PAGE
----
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November 10, 2011

On the Record: Monument Piano Trio; Victoria Chiang, Baltimore Chamber Orchestra

Two recordings with Baltimore connections caught my ear lately.

The Monument Piano Trio's debut CD arrives just in time. The group's violinist, Igor Yuzefovich, recently accepted the post of concertmaster at the Hong Kong Philharmonic (he has been serving as the Baltimore Symphony Orchestra's assistant concertmaster), so a change in personnel looks likely at some point down the line.

(Betting money has BSO concertmaster Jonathan Carney stepping in; that could work out very well, I imagine.)

Meanwhile, the abilities of the current trio, so familiar to local audiences, have been preserved on an Analog Arts recording packed with great repertoire by ...

Brahms, Shostakovich and Paul Schoenfield.

As I've always found at concerts by the ensemble, the technical level is high, the interpretive level equally so, on this CD, which was recorded at the University of Baltimore.

Yuzefovich, cellist Dariusz Skoraczewski and pianist Michael Sheppard maintain an effective tension in the Piano Trio No. 2 by Brahms, but they also offer spaciousness and dynamic warmth for the most darkly lyrical passages in the score.

The players tap into the desolate world of Shostakovich's profoundly disturbing Trio No. 2, generating a performance of considerable emotional power and rich atmosphere. 

Schoenfield's "Cafe Music" provides a great dessert after the two heavy entrees. This late 1980s piece, inspired by the composer's stint as piano player at a Minneapolis restaurant, manages to combine just about every light genre from the old days -- rag, Tin Pan Alley, Broadway, etc. Even a Chassidic melody gets woven into the fabric.

It all adds up to a fresh, entertaining, often witty experience, and the Monument players deliver it with panache.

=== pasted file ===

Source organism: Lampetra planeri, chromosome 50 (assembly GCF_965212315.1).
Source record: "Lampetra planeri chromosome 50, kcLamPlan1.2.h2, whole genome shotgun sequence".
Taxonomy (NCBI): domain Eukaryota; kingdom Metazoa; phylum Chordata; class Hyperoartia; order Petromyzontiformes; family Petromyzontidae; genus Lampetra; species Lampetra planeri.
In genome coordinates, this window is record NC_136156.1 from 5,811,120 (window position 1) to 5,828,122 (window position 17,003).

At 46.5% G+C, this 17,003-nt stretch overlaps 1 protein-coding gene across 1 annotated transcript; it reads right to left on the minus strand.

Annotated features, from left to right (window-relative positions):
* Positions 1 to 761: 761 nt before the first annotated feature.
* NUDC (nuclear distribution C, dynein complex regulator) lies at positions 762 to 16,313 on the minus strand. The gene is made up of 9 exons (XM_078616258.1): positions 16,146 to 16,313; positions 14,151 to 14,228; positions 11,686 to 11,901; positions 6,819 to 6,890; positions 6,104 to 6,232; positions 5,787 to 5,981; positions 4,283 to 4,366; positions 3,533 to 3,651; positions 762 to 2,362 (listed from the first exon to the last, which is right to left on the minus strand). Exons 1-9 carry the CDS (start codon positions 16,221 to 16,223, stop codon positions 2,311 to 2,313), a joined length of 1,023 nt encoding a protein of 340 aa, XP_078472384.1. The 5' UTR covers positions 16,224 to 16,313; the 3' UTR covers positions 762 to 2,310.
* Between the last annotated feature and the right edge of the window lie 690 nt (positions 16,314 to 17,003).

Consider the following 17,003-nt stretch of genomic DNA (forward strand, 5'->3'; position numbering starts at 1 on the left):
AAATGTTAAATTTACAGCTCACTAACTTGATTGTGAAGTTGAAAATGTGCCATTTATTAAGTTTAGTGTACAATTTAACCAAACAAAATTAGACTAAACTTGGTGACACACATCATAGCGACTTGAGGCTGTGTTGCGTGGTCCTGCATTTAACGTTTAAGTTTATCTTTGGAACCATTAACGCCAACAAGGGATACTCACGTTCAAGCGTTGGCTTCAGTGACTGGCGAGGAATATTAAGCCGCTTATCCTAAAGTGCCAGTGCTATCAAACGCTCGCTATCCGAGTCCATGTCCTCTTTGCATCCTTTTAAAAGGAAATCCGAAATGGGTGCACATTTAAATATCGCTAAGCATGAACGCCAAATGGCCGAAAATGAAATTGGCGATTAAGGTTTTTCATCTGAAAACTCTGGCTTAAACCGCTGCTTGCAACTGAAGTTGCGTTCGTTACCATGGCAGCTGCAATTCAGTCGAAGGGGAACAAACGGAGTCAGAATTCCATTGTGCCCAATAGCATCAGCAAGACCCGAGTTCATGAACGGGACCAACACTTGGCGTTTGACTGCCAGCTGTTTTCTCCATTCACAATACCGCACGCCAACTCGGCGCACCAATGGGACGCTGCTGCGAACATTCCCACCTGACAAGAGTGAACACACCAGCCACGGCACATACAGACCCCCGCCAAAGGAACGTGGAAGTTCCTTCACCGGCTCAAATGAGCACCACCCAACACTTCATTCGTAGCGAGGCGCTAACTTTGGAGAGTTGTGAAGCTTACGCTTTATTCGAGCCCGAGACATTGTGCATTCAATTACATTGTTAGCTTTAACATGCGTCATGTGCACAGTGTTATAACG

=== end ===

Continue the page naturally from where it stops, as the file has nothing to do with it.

The viola has been the target of jokes for so long that some folks may have forgotten that it is a wonderful instrument, capable of a deep, mellow sound. Too bad more composers didn't get inspired by those qualities. The repertoire for viola remains rather slender, compared to that for violin.

But there certainly is material to be found, and more than hour's worth fills a Naxos release featuring Victoria Chiang, a Peabody Conservatory faculty member. She's the soloist in 18th-century concertos by Carl Philipp Stamitz and Franz Anton Hoffmeister, backed by the Baltimore Chamber Orchestra, conducted by Markand Thakar. The disc was recorded at Goucher College, the orchestra's home base.

The concertos are pretty and solidly written, if formulaic; they don't exactly leave an indelible imprint. But Chiang's dynamic, expressive playing makes the most of the music with her beautiful tone and tasteful phrasing. She receives smooth, stylish backing from the ensemble.


Posted by Tim Smith at 10:15 AM | | Comments (0)
Categories: Clef Notes

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About Tim Smith
Born and raised in Washington, D.C., I couldn't help but develop a keen interest in politics, but music, theater and visual art also proved great attractions. Music became my main focus after high school. I thought about being a cocktail pianist, but I hated taking requests, so I studied music history instead, earning a B.A. in that field from Eisenhower College (Seneca Falls, N.Y.) and an M.A. from Occidental College (Los Angeles). I then landed in journalism. After freelancing for the Washington Post and others, I was classical music critic for the Sun-Sentinel in South Florida, where I also contributed to NPR. I've written for the New York Times, BBC Music Magazine and other publications, and I'm a longtime contributor to Opera News. My book, The NPR Curious Listener's Guide to Classical Music (Perigee, 2002), can be found on the most discerning remainder racks.

I joined the Baltimore Sun as classical music critic in 2000 and, in 2009, also became theater critic, giving me the opportunity to annoy a whole new audience. In 2010, my original Clef Notes blog expanded to encompass a theatrical component -- how could I resist calling it Drama Queens? I hope you'll find both sides of this blog coin worth exploring and reacting to; your own comments are always welcome and valued (well, most of them, at least).

Think of this as your open-all-hours, cyber green room, where there's always a performer or performance to discuss, some news to digest, or maybe just a little good gossip to share.
Note: Tim Smith now writes about the fine arts at This blog will be kept in place as an archive for an indefinite period. Please visit the new location to get the latest Mid-Atlantic arts coverage.
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